To delay or prevent the onset of memory loss, talk to your doctor. It can really be that simple.
Among the diseases that Americans fear most, Alzheimer’s and dementia consistently rank at the top of the list. What people don’t always realize is that many causes of memory loss are treatable and preventable, and the first line of defense is your primary care physician.
I recently had the opportunity to present findings about early detection at the 2019 Alzheimer’s Association International Conference (AAIC), along with researchers from around the world.
Our study found that what you do in mid-age affects what happens to your brain in your 70s and 80s. In other words, the debilitating effects of Alzheimer’s and other dementias can be prevented.
Younger people are starting to understand this, and we are seeing community members as young as 50 enrolling in the Orange County Vital Brain Aging Program’s assessments and education programs.
In addition to educational seminars and tools for self-identification of risk factors, OCVBAP includes a pathway for self-referred, confidential in-person cognitive assessments with trained OCVBAP personnel in community settings.
We’ve seen younger people taking part in the assessments because they are interested in prevention and want to take action. They have seen their parents’ or their grandparents’ decline, and they are ready to do something.
Part of what they can do is partner with primary care physicians. One troubling aspect of our study was that nearly a quarter (24%) of all participants over the age of 65 were found to be in an impaired range for memory, meaning that their conditions had gone unnoticed or unmentioned by their physicians.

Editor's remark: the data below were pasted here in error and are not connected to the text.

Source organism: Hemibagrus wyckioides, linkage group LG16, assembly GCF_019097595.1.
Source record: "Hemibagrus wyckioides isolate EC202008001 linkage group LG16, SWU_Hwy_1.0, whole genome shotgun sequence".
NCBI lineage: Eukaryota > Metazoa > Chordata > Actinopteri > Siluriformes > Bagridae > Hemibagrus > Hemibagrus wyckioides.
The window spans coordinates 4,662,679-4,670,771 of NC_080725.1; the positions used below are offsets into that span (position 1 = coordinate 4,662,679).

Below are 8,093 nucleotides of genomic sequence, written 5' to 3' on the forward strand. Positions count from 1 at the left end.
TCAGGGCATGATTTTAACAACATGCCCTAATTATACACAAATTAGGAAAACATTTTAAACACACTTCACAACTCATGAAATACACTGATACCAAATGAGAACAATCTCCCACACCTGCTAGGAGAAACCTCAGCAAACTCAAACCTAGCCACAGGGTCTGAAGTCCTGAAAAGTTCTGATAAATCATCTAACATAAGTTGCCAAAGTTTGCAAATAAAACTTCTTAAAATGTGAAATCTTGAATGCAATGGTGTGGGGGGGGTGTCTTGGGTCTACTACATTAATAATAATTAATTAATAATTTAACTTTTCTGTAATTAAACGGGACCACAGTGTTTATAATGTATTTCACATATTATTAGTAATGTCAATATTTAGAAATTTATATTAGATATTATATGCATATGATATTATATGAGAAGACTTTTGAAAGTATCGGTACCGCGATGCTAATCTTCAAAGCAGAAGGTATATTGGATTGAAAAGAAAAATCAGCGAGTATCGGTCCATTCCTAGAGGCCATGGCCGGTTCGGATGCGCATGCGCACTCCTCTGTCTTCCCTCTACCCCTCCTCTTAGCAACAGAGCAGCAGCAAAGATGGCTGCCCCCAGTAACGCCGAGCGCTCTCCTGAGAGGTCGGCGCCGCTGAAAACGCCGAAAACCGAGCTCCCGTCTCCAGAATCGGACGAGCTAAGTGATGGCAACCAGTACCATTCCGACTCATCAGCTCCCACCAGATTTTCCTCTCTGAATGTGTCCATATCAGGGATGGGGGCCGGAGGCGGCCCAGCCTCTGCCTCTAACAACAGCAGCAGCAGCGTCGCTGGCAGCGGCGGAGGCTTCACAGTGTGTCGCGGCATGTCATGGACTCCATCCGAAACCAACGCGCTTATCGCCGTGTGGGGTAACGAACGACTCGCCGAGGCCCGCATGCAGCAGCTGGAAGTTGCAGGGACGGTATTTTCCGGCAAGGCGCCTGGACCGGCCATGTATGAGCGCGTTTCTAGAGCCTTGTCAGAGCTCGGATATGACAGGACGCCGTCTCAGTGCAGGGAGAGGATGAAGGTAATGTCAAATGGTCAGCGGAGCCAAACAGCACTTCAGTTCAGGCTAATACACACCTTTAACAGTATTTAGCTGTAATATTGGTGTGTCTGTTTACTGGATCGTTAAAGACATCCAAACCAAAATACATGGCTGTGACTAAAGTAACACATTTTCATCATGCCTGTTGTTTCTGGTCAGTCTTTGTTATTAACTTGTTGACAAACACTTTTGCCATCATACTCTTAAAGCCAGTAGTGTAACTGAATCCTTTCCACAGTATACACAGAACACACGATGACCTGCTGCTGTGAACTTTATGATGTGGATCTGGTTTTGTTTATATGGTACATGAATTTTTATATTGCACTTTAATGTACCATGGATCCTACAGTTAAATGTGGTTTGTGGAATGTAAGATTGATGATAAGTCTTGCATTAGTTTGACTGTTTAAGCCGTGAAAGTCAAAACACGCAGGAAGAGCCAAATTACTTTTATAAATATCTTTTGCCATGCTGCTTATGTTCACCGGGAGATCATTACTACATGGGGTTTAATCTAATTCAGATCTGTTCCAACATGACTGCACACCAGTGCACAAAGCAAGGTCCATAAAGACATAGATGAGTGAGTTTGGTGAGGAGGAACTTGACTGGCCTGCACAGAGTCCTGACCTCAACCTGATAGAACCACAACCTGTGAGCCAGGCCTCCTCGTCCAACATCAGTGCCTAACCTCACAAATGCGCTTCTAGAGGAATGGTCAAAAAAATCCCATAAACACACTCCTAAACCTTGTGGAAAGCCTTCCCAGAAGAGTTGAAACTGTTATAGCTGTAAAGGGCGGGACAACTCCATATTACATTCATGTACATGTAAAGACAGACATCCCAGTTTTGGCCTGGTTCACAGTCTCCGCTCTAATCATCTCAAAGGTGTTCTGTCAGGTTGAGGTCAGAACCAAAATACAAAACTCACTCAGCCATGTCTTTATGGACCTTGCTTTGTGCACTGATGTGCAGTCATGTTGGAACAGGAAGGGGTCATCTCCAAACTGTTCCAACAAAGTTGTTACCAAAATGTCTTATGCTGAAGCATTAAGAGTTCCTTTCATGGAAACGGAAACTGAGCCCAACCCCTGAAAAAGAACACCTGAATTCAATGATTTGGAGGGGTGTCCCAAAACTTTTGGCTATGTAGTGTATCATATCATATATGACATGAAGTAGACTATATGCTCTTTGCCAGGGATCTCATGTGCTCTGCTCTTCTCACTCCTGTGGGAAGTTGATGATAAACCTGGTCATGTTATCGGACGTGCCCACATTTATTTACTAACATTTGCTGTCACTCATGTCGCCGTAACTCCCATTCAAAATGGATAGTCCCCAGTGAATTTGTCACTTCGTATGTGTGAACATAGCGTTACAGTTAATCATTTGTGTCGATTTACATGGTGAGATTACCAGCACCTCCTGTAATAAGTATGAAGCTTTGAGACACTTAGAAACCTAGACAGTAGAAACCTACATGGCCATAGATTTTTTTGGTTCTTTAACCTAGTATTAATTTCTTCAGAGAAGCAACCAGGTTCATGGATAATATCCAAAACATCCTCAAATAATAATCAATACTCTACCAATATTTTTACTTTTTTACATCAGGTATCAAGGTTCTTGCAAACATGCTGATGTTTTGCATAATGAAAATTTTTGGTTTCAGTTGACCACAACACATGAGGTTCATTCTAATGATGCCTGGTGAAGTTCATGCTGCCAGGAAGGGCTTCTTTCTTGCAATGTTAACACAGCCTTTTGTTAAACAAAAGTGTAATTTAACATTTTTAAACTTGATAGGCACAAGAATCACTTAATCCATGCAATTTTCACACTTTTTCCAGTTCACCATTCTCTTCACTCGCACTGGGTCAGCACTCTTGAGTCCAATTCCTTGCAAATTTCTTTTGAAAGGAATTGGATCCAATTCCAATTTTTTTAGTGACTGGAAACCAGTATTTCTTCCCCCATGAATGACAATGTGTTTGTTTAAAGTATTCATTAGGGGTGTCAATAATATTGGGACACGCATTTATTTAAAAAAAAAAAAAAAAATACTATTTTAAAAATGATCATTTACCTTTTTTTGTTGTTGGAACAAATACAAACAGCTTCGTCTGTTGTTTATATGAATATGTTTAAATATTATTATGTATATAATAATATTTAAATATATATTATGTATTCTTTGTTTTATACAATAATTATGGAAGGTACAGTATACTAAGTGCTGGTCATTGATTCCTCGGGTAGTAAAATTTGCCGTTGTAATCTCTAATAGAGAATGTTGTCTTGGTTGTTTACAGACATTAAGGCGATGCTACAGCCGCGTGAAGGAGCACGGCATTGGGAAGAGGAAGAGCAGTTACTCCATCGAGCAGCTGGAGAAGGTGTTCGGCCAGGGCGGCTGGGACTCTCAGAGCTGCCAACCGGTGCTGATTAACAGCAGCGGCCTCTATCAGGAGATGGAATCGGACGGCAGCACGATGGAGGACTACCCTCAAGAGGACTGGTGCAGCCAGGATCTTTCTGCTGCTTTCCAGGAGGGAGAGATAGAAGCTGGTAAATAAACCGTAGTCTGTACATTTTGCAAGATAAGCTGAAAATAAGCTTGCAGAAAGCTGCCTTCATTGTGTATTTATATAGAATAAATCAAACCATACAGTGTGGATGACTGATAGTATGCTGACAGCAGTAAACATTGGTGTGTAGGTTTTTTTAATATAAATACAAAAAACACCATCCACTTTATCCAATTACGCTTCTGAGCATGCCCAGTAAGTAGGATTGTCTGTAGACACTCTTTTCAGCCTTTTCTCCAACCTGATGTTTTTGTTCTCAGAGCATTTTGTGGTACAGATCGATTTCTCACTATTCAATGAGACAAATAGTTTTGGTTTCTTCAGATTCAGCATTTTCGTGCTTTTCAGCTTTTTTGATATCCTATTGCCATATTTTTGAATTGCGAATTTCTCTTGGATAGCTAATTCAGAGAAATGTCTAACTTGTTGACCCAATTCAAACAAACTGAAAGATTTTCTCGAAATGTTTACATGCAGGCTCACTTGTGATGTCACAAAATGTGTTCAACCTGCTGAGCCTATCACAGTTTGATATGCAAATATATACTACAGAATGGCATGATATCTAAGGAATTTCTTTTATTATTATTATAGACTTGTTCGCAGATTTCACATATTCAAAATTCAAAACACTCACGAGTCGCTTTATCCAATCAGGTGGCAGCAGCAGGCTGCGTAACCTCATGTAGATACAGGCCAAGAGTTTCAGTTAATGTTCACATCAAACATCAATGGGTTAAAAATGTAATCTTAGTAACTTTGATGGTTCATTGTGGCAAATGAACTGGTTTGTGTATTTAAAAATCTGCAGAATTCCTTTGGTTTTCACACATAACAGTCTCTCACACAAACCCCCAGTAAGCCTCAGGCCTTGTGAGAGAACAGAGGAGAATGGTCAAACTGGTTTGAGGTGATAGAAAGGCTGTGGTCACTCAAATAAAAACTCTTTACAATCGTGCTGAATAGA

Either physicians ignored their patients’ concerns, or patients didn’t think to bring them up. What I hope is that PCPs and patients work together to tackle memory loss head-on, while it is still early in the game.
When PCPs identify risk factors and early symptoms of cognitive impairment, they are able to help detect treatable conditions of memory loss such as vitamin deficiencies, drug interactions, sleep disturbances, mood disorders, as well as Alzheimer’s disease in its earliest, most manageable state.
Some PCPs have told us, “If something is happening, the patient will bring it up.” Meanwhile, the patient is thinking, “If this is so important, my doctor will ask me about it.” In memory disorders, early detection can lead to treatments and interventions that reverse the memory problem, or delay the onset of Alzheimer’s worst symptoms. Regardless of who starts the conversations, it is vital that they happen.
So, to delay or prevent the onset of memory loss, talk to your doctor. More and more, your doctors are trained to listen.
William R. Shankle is a neurologist and director, Memory and Cognitive Disorders Program, Pickup Family Neurosciences Institute, Hoag Memorial Hospital Presbyterian, Newport Beach, CA.
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